Last but not least: Jill Stein Breaks the Glass Ceiling...

It has gone completely unreported, so I am going to report it: Jill Stein, Green Party candidate for president, won over 400,000 votes (0.34%) on Tuesday night, making her the most successful female presidential candidate in American history

Previous to Stein's historic success on Tuesday, the most votes ever received by a female presidential candidate were the nearly 220,000 votes won by Lenora Fulani, New Alliance Party candidate for president in 1988. That year, Fulani won 0.24% of the popular vote, coming in fourth place. By comparison, on Tuesday night Jill Stein won over 400,000 votes, won 0.34% of the popular vote, and also came in fourth place. In terms of her overall vote count and share of the popular vote, Jill Stein made history in 2012! (Of course, female vice-presidential candidates, such as Geraldine Ferraro and Sarah Palin, received more votes than Stein did, but Stein is the first woman at the head of a ticket to either win over 400,000 votes or over 0.3% of the popular vote.) Congratulations, Jill!!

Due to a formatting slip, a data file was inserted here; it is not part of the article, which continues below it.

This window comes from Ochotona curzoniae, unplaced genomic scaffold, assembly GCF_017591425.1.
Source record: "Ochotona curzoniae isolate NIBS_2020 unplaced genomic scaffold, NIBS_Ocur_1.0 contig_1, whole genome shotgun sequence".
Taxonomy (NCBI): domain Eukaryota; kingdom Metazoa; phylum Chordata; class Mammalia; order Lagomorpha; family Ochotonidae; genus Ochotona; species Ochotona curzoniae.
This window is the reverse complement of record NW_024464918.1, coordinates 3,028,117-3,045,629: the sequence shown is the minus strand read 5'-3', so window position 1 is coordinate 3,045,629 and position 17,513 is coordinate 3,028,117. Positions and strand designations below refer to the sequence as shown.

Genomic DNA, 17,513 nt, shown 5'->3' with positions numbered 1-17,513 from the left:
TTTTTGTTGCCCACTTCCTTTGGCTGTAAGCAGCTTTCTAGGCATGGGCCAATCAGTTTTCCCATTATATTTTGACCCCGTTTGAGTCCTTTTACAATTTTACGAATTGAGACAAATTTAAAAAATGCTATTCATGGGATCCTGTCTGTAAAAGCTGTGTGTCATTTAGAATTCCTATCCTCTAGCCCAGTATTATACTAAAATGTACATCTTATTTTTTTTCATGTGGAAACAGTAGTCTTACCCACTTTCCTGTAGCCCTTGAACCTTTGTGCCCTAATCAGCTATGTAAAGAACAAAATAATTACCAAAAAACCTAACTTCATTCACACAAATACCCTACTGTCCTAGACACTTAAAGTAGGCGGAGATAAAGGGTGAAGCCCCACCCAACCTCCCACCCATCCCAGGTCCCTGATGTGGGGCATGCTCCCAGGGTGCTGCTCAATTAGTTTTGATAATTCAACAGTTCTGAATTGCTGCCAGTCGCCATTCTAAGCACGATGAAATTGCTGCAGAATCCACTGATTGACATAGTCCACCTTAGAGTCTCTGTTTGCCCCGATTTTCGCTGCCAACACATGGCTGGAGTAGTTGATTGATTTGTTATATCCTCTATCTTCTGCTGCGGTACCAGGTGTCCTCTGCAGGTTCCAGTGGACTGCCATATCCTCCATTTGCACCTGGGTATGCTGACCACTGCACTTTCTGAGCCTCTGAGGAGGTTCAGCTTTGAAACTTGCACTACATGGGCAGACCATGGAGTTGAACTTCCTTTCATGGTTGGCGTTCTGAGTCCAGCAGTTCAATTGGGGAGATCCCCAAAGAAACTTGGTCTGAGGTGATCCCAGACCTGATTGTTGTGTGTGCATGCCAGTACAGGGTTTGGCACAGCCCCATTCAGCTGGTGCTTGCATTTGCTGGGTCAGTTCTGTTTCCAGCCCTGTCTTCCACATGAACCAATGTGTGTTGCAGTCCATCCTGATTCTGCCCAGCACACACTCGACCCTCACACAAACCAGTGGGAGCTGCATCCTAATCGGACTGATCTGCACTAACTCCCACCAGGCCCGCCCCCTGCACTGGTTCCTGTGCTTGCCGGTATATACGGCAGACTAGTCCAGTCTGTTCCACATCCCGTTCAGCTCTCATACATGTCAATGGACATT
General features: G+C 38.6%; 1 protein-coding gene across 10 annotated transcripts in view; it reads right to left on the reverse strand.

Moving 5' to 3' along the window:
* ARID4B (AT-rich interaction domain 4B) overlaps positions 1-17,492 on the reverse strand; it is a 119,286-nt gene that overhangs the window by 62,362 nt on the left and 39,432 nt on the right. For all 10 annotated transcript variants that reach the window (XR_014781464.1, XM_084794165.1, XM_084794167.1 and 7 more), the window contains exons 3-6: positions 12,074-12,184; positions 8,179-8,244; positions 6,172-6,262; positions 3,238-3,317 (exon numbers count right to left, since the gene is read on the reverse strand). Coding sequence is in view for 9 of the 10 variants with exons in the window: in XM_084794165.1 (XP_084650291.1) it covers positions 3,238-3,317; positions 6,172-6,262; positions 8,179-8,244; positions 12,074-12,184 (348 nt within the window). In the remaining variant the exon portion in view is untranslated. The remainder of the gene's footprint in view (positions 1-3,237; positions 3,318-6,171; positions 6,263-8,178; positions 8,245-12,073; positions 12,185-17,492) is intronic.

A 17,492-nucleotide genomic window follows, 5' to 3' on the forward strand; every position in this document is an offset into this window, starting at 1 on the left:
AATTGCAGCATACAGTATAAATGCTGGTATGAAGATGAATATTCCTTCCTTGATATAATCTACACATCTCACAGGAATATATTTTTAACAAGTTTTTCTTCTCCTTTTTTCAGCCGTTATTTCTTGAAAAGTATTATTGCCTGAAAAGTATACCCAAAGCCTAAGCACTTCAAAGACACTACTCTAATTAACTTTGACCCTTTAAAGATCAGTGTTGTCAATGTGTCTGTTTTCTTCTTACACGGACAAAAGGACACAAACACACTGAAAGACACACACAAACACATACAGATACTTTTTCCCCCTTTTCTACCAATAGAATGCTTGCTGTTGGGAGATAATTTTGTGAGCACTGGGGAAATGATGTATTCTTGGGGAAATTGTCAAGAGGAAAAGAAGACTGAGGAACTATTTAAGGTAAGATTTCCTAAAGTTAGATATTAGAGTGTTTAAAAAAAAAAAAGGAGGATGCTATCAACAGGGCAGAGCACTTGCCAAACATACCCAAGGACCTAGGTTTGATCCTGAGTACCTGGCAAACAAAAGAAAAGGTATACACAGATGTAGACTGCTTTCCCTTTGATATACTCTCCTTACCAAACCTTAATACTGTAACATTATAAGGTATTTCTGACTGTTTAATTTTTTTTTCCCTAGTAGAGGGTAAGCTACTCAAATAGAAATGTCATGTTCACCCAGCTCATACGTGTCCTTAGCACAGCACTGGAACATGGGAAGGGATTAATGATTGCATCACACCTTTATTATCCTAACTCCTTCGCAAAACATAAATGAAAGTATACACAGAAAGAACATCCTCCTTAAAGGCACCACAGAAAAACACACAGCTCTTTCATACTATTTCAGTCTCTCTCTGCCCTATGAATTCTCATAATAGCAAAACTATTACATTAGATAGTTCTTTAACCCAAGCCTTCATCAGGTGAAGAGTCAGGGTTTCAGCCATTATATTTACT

1. Only half the states have finished counting the votes, so the various vote totals listed above in this excellent article are not final.

  2. Hi Richard,

    I don't doubt that you are right about that. I'll be interested to see the data when the results are finalized.

    Thanks for reading!